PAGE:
When compared to other industries, the recording industry really hasn’t been around that long. And in the century or so of recorded music sales, a lot has changed. The past two decades have seen the biggest changes. The last five years especially have pushed us exponentially into a brave new world. We’ve already explored the turbulent voyage into digital music distribution. Today, however, we’re going to hone in on one specific aspect of modern music distribution: self-publishing–more specifically, how to publish your own music and get it out to the masses without a label.
There are a few hoops to jump through on this journey, but none are too cumbersome on their own. So we’ve broken down how to publish your own music into 5 categories. These don’t necessarily follow an order, but each one matters nonetheless.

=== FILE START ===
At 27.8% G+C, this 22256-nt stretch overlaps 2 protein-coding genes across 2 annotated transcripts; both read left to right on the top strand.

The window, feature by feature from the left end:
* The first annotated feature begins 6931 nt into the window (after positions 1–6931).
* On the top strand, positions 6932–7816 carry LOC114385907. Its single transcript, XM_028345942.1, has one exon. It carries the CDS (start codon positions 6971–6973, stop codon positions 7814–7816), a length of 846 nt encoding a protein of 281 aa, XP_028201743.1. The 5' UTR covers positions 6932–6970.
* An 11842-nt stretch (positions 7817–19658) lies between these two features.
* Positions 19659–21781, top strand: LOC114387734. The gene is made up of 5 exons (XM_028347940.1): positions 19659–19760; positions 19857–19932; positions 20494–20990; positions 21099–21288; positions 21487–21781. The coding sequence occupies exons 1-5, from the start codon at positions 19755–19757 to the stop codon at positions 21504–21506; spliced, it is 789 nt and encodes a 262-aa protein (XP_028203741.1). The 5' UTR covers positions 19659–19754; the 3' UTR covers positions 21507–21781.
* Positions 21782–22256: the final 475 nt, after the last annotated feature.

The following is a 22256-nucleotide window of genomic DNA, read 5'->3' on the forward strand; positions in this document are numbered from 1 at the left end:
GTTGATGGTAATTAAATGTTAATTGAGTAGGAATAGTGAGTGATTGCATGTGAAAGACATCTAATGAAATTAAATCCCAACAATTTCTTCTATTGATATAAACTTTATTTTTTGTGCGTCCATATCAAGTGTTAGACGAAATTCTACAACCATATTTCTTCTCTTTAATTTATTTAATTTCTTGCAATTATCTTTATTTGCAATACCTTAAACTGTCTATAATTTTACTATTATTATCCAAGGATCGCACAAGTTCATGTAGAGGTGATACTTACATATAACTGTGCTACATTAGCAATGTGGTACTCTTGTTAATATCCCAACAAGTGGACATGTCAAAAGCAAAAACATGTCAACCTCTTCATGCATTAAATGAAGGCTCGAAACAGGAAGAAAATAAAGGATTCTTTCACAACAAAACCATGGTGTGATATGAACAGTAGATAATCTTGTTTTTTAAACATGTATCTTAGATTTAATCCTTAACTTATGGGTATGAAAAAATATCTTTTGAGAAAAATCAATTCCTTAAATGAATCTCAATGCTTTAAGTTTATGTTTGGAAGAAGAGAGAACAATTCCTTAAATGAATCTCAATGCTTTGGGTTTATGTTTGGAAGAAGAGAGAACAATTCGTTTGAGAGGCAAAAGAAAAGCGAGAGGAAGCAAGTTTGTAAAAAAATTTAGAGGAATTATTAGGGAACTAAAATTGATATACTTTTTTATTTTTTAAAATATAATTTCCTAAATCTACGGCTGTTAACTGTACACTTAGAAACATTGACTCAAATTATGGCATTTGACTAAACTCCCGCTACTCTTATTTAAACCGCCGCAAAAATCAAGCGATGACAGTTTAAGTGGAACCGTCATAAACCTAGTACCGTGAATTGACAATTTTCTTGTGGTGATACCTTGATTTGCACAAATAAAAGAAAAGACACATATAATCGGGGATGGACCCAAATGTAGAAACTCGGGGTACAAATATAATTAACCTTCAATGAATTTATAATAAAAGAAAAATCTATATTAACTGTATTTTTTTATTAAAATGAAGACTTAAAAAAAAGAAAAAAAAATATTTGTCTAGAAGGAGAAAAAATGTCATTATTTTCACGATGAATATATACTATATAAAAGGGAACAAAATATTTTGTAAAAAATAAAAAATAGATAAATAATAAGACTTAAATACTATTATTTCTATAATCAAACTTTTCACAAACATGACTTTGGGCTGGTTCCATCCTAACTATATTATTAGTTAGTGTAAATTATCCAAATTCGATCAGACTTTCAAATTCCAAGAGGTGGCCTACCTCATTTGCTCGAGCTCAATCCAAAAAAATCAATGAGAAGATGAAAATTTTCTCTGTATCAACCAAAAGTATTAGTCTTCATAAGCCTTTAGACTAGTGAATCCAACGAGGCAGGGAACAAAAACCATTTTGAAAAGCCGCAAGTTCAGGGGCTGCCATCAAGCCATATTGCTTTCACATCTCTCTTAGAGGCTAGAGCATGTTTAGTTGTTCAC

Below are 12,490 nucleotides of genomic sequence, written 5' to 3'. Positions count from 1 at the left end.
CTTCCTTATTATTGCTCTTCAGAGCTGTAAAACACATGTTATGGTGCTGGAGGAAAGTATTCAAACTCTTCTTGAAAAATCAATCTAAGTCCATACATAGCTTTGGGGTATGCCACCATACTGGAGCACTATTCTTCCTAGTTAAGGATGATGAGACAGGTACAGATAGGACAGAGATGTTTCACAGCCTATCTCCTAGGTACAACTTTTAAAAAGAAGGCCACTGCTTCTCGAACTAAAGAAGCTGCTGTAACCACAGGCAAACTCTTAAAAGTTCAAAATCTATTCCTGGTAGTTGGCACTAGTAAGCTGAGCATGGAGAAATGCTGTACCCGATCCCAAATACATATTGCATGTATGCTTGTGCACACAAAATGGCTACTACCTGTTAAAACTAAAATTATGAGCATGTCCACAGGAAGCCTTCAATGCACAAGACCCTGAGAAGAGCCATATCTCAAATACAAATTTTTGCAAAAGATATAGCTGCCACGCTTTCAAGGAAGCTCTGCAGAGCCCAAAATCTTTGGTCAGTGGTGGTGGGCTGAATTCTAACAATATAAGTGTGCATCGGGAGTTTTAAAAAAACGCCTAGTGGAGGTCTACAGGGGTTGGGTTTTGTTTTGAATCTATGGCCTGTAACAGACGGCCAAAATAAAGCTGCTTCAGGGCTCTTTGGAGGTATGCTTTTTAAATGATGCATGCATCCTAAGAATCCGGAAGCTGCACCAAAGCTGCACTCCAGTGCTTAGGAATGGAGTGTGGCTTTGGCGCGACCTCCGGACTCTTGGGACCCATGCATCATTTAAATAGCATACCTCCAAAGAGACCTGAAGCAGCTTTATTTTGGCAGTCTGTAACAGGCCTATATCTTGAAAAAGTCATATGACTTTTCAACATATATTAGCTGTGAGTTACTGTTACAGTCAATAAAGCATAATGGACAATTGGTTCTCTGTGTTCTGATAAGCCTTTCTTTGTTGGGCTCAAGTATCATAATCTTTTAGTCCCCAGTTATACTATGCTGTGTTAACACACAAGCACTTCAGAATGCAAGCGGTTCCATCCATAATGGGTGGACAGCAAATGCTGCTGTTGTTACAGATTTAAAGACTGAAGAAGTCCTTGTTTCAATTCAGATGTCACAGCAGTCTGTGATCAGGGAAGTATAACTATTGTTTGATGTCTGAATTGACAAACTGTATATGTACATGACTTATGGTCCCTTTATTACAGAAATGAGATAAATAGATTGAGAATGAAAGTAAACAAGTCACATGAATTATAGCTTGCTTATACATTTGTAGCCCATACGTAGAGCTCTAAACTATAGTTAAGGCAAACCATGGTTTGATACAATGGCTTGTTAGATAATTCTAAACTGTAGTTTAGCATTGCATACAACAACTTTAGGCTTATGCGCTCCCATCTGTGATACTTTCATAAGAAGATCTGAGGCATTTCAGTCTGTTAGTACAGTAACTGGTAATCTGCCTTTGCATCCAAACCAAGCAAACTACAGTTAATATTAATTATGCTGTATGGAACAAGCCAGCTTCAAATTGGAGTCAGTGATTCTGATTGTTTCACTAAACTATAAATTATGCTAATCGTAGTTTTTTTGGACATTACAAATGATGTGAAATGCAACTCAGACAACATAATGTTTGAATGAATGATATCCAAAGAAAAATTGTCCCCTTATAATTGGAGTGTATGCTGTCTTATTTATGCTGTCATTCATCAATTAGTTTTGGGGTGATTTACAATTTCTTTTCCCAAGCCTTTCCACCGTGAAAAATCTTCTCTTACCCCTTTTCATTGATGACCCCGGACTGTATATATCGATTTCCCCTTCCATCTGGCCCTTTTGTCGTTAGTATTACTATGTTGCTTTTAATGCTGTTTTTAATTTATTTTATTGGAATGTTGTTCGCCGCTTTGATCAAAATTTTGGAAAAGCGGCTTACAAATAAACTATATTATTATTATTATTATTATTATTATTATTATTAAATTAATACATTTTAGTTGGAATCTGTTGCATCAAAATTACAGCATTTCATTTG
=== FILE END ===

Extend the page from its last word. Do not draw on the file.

1. Go PRO (Performing Rights Organization)
If you’re serious about publishing your own music and want to earn royalties from it, one of the first things to do is hook up with a performing rights organization (PRO). PROs essentially ensure that you’ll receive royalties for your music when played in public venues (restaurants, shops, etc.), or when performed.
In the U.S. the two PRO mainstays (often referred to as the Coke and Pepsi of PROs), are BMI (Broadcast Music, Inc.) and ASCAP (American Society of Composers, Authors, and Publishers). Other PROs exist as well, such as SESAC, but this one’s a bit more exclusive than BMI and ASCAP.